Writer: Willy Russell
Director: Emma Jordan
Reviewer: Kevin McCluskey
Like the 1995 and 2006 Lyric productions of Russell’s play, Emma Jordan’s excellent production also sees the action transferred from Liverpool to Belfast. Changes of place names and radio broadcasts referring to the 1981 hunger strikes are the most obvious adjustments. Otherwise, this production shows how Russell’s exploration of class and education is easily adaptable to other communities. Susan (Kerri Quinn), who has renamed herself Rita in honour of the author Rita Mae Brown, longs to know ‘everything’, signing up for an Open University course on English Literature taught by Frank (Michael James Ford), a hard-drinking and disillusioned academic. Rita’s pursuit of knowledge is one fraught with complex traps, expectations, and double-standards, all bound up with issues of class.
Exam-focused learning demands the abandonment of her emotional and visceral responses to literature in favour of deferring to ‘the accepted authorities’ of literary criticism. Literary allusions are expectedunless they are references to the potboilers of Harold Robbins. This idea of high and low culture and discernment infects Rita’s personality as she frets over the correct wine to choose and how to improve her accent (echoing Shaw’s Pygmalion, which this play resembles in many ways).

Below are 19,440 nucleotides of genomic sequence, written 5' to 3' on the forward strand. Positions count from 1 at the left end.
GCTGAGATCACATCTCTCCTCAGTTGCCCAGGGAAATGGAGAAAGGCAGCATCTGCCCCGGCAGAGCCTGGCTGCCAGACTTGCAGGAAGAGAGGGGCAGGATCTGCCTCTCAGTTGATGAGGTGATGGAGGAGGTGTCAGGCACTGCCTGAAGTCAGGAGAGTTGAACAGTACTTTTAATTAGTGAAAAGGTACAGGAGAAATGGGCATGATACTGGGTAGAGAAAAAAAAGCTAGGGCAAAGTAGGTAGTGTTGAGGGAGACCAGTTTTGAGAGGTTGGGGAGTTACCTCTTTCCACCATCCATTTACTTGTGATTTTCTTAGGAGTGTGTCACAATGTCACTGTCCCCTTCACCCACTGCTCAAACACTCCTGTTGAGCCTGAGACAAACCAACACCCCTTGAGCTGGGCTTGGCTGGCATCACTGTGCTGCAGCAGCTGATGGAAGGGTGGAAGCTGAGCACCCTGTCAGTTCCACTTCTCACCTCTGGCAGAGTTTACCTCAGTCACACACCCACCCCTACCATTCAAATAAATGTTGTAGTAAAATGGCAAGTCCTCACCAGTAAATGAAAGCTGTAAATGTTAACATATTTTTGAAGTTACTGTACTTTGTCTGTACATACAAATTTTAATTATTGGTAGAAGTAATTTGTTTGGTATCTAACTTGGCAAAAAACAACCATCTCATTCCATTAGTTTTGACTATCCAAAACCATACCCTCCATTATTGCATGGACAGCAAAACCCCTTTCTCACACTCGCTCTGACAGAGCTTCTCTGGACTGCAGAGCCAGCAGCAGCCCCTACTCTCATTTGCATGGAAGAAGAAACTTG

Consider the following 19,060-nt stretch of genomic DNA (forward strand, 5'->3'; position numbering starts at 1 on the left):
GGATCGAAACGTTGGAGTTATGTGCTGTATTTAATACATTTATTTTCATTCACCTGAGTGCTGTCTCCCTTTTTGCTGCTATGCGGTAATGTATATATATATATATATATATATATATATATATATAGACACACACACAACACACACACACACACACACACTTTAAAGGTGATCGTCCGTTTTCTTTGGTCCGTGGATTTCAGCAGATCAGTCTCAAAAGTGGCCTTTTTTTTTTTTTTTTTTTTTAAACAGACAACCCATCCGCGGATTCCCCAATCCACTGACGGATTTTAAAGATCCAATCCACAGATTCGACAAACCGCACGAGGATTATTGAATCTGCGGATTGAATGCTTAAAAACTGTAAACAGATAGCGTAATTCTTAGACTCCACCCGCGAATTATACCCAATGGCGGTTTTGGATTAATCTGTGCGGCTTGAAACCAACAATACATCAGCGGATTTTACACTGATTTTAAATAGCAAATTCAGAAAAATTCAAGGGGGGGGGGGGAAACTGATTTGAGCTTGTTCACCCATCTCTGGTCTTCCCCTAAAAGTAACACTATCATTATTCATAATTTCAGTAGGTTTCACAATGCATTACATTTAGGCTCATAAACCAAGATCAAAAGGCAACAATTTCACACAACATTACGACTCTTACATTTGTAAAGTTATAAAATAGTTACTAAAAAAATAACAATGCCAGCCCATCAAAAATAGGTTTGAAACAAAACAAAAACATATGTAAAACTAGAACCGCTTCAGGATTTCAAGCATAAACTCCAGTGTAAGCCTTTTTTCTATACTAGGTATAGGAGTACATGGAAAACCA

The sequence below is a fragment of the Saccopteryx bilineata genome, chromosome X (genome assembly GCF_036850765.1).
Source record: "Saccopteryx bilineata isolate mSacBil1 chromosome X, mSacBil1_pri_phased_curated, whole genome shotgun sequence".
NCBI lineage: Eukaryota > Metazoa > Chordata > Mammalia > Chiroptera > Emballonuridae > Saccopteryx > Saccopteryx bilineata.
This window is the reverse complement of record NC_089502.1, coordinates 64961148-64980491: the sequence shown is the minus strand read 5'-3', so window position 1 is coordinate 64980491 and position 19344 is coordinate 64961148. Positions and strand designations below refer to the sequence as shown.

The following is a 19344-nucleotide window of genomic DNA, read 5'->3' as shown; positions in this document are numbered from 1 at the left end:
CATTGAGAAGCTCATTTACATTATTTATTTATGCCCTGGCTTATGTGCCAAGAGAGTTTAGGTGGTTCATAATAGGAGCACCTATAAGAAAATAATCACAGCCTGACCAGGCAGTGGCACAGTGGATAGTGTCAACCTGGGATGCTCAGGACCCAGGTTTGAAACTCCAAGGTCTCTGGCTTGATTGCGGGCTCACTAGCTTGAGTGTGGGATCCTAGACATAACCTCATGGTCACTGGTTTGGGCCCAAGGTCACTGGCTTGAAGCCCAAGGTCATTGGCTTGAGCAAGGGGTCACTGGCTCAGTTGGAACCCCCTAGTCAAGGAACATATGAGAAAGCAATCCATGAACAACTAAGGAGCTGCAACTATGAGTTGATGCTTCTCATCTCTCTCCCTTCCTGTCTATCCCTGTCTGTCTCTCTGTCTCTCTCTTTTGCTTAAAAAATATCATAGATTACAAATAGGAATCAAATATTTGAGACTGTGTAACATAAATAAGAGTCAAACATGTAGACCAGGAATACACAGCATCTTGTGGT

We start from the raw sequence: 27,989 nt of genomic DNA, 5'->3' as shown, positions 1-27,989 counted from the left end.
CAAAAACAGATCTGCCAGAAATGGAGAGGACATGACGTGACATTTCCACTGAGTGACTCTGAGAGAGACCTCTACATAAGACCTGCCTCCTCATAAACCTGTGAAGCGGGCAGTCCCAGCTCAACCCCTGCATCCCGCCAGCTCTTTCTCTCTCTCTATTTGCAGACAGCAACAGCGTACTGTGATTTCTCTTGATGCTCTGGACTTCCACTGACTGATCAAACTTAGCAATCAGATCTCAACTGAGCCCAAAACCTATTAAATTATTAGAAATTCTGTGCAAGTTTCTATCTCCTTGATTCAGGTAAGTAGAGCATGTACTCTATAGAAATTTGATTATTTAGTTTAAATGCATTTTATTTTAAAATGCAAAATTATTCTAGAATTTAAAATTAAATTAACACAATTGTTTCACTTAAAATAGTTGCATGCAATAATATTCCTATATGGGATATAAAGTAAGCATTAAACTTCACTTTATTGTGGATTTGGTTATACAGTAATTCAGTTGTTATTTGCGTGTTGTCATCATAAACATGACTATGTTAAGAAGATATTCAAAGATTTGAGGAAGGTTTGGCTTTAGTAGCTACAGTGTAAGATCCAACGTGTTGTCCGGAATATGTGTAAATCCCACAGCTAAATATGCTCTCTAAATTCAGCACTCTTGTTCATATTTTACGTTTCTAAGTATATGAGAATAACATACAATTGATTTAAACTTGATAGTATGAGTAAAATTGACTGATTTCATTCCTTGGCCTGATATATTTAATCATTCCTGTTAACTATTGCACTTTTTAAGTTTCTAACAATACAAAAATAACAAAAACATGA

The aforementioned ‘authorities’ are represented in Stuart Marshall’s office set in the form of an imposing wall of bookshelves, containing knowledge and concealing bottles of Bushmills. More books spill out onto the floor in a sort of organised chaos. Frank gestures back towards the books when he appeals to the gods of an objective and clinical approach to literature. As Rita moves toward accepting this view of the arts Frank comes to despise it – a reference to Frankenstein encapsulates his dissatisfaction with his ‘creation’. The reversal of roles is handled cleverly in the costume design (by Enda Kenny) and use of space.
As a 30-year-old returning to education, Rita undergoes a sped-up version of change and rebellion experienced by so many undergraduates. Her dress sense moves away from vibrant colours, gaudy handbags and red heels to grey coats, blouses, sensible shoes, and satchels, with a new change to her style with each scene in the second act. Jordan’s use of space reflects these shifting changes also – in the first scene, Rita flits frantically through the space, never sitting down, whereas by the end she has occupied Frank’s space behind a desk as she defends her academic work.
Quinn and Ford work together wonderfully, creating a nuanced relationship between the two characters ranging from the familial to the flirtatious. Rita could easily be a comic caricature, but Quinn expertly navigates the shifts from boundless comic energy to beautiful moments of introspection, particularly when Rita fears that she’s regarded as ‘some stupid woman who gives us all a laugh because she thinks she can learn’. It’s that sense of self-doubt that strengthens Russell’s complex view of class, knowledge, and culture as something desired by those on the outside and taken for granted by those who already possess it. The striking thing about the play is that 36 years on it is still entirely relevant.
Runs until 5 March 2016 | Image: The Lyric Theatre.